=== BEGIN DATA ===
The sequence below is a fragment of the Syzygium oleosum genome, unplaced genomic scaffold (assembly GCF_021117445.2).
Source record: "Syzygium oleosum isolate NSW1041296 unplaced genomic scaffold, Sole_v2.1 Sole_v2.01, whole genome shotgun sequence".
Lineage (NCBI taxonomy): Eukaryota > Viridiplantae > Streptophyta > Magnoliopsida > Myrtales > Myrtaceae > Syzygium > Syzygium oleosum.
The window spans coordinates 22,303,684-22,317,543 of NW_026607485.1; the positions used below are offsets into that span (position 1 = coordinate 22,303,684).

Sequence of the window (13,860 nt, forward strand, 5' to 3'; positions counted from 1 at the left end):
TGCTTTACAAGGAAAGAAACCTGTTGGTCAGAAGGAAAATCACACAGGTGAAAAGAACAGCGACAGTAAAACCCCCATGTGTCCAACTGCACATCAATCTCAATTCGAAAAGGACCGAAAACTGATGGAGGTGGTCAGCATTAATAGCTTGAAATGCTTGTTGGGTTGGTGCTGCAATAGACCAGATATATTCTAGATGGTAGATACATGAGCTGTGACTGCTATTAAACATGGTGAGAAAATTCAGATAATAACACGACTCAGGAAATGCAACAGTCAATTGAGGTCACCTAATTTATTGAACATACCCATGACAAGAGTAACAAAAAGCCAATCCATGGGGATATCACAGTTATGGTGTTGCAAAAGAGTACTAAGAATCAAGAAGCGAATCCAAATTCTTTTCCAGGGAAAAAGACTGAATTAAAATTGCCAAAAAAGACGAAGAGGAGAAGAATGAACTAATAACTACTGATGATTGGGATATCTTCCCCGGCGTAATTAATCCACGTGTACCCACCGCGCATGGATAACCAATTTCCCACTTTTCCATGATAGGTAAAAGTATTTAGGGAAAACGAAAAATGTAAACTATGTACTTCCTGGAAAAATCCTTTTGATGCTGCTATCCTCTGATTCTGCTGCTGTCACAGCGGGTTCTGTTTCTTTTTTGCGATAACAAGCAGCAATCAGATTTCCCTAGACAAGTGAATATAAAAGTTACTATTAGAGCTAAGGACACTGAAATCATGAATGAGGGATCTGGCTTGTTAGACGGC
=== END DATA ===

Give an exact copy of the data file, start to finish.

The sequence below is a fragment of the Syzygium oleosum genome, unplaced genomic scaffold (assembly GCF_021117445.2).
Source record: "Syzygium oleosum isolate NSW1041296 unplaced genomic scaffold, Sole_v2.1 Sole_v2.01, whole genome shotgun sequence".
Lineage (NCBI taxonomy): Eukaryota > Viridiplantae > Streptophyta > Magnoliopsida > Myrtales > Myrtaceae > Syzygium > Syzygium oleosum.
The window spans coordinates 22,303,684-22,317,543 of NW_026607485.1; the positions used below are offsets into that span (position 1 = coordinate 22,303,684).

Sequence of the window (13,860 nt, forward strand, 5' to 3'; positions counted from 1 at the left end):
TGCTTTACAAGGAAAGAAACCTGTTGGTCAGAAGGAAAATCACACAGGTGAAAAGAACAGCGACAGTAAAACCCCCATGTGTCCAACTGCACATCAATCTCAATTCGAAAAGGACCGAAAACTGATGGAGGTGGTCAGCATTAATAGCTTGAAATGCTTGTTGGGTTGGTGCTGCAATAGACCAGATATATTCTAGATGGTAGATACATGAGCTGTGACTGCTATTAAACATGGTGAGAAAATTCAGATAATAACACGACTCAGGAAATGCAACAGTCAATTGAGGTCACCTAATTTATTGAACATACCCATGACAAGAGTAACAAAAAGCCAATCCATGGGGATATCACAGTTATGGTGTTGCAAAAGAGTACTAAGAATCAAGAAGCGAATCCAAATTCTTTTCCAGGGAAAAAGACTGAATTAAAATTGCCAAAAAAGACGAAGAGGAGAAGAATGAACTAATAACTACTGATGATTGGGATATCTTCCCCGGCGTAATTAATCCACGTGTACCCACCGCGCATGGATAACCAATTTCCCACTTTTCCATGATAGGTAAAAGTATTTAGGGAAAACGAAAAATGTAAACTATGTACTTCCTGGAAAAATCCTTTTGATGCTGCTATCCTCTGATTCTGCTGCTGTCACAGCGGGTTCTGTTTCTTTTTTGCGATAACAAGCAGCAATCAGATTTCCCTAGACAAGTGAATATAAAAGTTACTATTAGAGCTAAGGACACTGAAATCATGAATGAGGGATCTGGCTTGTTAGACGGC